It is a commonplace observation that being successful at almost anything is due largely to hard work. The implication for "human capital production functions" (Hanushek 1986, 1987) is clear: holding ability constant, cognitive-skill progress is determined by time-on-task multiplied by the quality of this time spent by the student, that is, the concentration or efficiency with which the time is spent. More formally, skill at timet equals that at time t - 1 plus the gain during the elapsed time interval, and this gain equals the time-on-task during this interval times the intensity of effort (or quality of concentration) during this effort. That is, conditional on student ability and the quality of teaching,
achieved skill(t) = achieved skill(t - 1) + gain(t, t - 1), (1) and
96 Habits and Styles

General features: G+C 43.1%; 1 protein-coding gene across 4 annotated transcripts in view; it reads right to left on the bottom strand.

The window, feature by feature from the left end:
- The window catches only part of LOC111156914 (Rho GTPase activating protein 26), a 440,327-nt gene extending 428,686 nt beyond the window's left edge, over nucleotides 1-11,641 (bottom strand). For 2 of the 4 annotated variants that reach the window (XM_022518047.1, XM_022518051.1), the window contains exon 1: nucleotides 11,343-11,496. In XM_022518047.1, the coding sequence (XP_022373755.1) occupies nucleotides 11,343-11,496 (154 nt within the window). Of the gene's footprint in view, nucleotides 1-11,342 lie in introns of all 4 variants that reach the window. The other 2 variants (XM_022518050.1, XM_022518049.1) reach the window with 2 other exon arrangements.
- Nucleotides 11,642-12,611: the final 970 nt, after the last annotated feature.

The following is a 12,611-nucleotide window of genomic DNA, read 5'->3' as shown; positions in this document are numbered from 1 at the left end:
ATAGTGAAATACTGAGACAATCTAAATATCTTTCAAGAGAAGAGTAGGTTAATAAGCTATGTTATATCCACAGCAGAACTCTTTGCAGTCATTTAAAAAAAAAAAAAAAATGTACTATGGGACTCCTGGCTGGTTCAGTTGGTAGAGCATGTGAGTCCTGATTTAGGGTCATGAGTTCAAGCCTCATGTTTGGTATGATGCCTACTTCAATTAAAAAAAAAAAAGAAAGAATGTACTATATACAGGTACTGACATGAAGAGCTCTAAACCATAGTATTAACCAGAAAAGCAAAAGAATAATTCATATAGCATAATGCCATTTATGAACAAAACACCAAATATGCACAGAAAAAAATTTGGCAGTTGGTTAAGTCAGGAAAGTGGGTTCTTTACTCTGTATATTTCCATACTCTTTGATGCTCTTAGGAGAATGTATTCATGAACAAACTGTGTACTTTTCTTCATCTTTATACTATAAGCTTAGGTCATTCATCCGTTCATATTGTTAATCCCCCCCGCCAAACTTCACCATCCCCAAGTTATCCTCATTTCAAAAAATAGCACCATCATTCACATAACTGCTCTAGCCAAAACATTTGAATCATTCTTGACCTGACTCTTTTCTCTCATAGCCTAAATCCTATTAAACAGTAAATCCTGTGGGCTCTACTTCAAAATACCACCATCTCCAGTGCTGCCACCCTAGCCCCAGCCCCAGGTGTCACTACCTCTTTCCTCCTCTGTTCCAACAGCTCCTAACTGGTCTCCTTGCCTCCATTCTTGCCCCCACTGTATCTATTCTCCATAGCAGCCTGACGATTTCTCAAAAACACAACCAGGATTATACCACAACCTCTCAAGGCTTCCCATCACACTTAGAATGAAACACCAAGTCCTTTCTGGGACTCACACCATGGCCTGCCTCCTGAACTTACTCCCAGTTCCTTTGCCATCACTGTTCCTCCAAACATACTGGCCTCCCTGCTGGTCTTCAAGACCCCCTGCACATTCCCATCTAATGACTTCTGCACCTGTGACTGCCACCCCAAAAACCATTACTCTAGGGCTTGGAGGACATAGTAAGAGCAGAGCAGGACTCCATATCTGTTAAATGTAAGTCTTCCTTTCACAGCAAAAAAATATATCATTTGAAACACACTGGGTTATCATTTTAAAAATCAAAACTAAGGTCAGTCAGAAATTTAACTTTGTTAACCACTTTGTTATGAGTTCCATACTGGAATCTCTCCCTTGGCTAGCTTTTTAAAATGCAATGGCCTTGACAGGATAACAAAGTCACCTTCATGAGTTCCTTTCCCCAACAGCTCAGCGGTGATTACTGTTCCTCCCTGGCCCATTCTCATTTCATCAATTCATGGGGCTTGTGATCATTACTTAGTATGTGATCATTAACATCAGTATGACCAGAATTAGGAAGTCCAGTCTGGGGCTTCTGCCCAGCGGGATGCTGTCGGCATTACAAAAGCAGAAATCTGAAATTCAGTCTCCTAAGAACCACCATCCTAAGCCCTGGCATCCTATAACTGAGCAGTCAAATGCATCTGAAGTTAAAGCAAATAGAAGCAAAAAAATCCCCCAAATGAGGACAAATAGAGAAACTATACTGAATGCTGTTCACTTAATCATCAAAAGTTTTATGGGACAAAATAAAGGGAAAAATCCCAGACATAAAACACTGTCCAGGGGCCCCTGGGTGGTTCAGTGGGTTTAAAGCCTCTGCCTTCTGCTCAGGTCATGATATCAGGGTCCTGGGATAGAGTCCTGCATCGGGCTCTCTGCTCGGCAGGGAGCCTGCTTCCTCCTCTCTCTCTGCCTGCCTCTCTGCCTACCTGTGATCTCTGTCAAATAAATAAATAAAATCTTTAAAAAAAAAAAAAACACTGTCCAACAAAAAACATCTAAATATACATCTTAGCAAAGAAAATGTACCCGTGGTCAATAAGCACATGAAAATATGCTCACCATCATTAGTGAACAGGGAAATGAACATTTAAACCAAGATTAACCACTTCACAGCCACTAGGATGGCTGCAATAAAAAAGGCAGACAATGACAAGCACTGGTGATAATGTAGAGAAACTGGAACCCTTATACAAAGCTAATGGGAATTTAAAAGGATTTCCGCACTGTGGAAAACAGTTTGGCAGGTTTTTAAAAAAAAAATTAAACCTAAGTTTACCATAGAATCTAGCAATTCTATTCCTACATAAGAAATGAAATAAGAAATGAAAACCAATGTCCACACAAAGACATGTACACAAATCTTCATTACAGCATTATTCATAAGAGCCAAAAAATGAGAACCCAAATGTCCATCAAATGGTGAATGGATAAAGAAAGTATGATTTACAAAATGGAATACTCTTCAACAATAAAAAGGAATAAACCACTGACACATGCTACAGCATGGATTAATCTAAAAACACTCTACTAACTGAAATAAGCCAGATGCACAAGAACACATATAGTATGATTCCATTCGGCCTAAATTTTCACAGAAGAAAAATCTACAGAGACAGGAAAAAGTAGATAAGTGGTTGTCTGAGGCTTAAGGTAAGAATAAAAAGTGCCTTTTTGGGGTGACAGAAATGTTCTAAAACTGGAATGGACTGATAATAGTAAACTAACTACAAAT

these key inputs-time-on-task and concentration-separately for population subgroups. Surprisingly, however, this has not been the case, and this despite the fact that anecdotes abound regarding the schoolwork diligence shown by Asians, as well as the schoolwork carelessness shown by African-Americans. No doubt one explanation is the relative difficulty in collecting such information. Few researchers have been able to ask students to report the time they spend on schoolwork, even if the results could be credible. And those who have typically lacked any measure of the quality of that time, including the most important aspect of such quality-the student's ability to concentrate in class.